In addition, c.1377 provides for imposing a just penalty upon any person responsible for alienation with­out the required permission. That person would normally be the Ad­ministrator, but in cases where the permission required exceeds the authority of the Local Ordinary—i.e., permission required is from the Holy See—it could happen that even the diocesan Bishop could be the one charged.

The Need to Update the Valuation Limits for the
Alienation of Ecclesiastical Property.

Since the above provisions were based on a Rescript from the Sacred Congregation of Bishops issued in 1984, and the value of the PHP vs. USD has changed since then, it has been asked whether the CBCP can suggest new valuation limits to the Holy See to amend the above provisions. Furthermore, it has also been asked if the adjustment could simply be made based on the inflation of the USD, or should it be based on the inflation of the PHP (and just translate to USD equivalent). I asked some economics experts at the University of Asia & the Pacific this question in 2006, and they came up with the following analysis:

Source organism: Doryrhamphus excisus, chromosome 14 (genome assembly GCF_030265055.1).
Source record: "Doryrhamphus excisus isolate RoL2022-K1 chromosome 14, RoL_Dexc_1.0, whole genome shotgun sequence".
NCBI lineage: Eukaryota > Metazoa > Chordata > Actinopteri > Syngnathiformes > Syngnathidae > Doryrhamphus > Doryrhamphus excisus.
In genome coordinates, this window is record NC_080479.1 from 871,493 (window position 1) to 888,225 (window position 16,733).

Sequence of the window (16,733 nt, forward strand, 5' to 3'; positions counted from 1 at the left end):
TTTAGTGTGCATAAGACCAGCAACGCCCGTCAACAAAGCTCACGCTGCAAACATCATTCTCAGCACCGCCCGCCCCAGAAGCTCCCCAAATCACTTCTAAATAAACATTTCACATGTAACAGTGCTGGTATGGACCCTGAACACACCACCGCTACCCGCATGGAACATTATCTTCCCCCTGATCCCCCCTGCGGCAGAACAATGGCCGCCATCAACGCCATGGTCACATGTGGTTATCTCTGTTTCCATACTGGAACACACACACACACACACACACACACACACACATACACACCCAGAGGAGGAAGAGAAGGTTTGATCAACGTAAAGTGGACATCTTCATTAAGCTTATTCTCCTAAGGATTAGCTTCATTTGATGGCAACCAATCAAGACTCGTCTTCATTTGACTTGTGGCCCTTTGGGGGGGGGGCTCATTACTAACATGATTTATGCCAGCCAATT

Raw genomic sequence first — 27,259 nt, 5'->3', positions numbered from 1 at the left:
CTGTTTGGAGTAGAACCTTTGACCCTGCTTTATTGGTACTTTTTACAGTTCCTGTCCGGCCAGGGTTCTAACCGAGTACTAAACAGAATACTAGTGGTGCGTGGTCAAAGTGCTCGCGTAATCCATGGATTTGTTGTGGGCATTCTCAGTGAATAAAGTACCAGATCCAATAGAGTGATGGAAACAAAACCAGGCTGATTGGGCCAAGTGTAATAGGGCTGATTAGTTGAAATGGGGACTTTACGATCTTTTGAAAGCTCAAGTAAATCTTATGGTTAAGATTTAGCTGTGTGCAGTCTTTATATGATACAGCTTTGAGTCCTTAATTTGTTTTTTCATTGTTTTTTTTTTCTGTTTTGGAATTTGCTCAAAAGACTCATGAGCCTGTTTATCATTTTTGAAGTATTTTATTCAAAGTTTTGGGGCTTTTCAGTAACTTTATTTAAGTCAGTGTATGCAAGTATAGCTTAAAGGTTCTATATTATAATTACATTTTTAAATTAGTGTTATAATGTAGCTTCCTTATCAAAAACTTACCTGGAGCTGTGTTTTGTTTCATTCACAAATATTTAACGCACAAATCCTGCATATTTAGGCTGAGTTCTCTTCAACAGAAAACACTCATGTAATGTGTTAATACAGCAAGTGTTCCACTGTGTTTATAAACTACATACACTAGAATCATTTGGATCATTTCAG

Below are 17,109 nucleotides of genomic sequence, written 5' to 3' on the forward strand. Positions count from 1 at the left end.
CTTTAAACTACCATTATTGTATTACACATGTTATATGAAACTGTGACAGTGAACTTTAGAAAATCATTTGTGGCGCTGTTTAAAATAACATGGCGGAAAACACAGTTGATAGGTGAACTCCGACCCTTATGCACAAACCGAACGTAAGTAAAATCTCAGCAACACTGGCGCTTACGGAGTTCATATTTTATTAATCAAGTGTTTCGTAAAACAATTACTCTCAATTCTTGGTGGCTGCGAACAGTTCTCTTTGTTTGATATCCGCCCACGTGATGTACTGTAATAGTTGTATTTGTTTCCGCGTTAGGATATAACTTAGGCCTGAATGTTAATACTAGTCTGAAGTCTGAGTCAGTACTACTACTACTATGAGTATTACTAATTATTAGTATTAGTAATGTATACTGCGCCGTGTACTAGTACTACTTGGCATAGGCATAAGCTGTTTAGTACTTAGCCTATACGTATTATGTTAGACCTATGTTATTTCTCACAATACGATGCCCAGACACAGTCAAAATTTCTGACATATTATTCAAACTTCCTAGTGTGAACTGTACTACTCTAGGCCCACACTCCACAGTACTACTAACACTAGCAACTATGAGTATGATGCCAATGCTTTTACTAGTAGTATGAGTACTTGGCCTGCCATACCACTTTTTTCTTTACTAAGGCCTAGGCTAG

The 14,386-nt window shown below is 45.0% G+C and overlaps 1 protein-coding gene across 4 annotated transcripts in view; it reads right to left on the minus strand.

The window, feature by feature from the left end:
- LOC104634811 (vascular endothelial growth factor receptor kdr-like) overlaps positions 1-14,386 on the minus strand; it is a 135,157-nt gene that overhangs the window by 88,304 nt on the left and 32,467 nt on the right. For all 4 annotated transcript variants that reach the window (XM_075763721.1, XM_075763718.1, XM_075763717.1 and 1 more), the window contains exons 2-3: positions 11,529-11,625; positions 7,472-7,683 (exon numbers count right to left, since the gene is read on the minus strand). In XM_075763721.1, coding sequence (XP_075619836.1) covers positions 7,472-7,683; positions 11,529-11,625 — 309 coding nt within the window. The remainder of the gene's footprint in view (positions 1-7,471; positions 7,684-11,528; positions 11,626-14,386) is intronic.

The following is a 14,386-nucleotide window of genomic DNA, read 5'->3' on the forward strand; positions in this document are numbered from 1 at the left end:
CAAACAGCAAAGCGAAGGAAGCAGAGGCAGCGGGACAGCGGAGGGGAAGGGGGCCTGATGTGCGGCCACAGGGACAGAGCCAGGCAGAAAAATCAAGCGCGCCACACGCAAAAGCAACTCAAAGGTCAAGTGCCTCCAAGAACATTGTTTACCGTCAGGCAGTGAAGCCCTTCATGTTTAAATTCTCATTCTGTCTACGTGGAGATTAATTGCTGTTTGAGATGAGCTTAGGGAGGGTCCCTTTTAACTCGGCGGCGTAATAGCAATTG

Method 1: Get the 2006 values of the valuation limits originally given in 1984 USD based on inflation of the USD. Then translate to peso equivalent.

Method 2: Get the 1984 peso equivalent of the valuation limits originally given in 1984 USD, then get the 2006 value of that peso equivalent based on the inflation of the peso.

Conclusion: Both methods yielded similar results, and rounding upwards, the recommended valuation limits are as follows:

Valuation in 1984 Recommended Valuation in 2006
USD 10,000 PHP 1,000,000
USD 20,000 PHP 2,000,000
USD 100,000 PHP 10,000,000

[1] Ref. CBCP, Complementary Norms of the Code of Canon Law, given the RECOGNITIO by the Sacred Congregation for Bishops (Decretum, Prot. n.35/84, 27.IX.1985).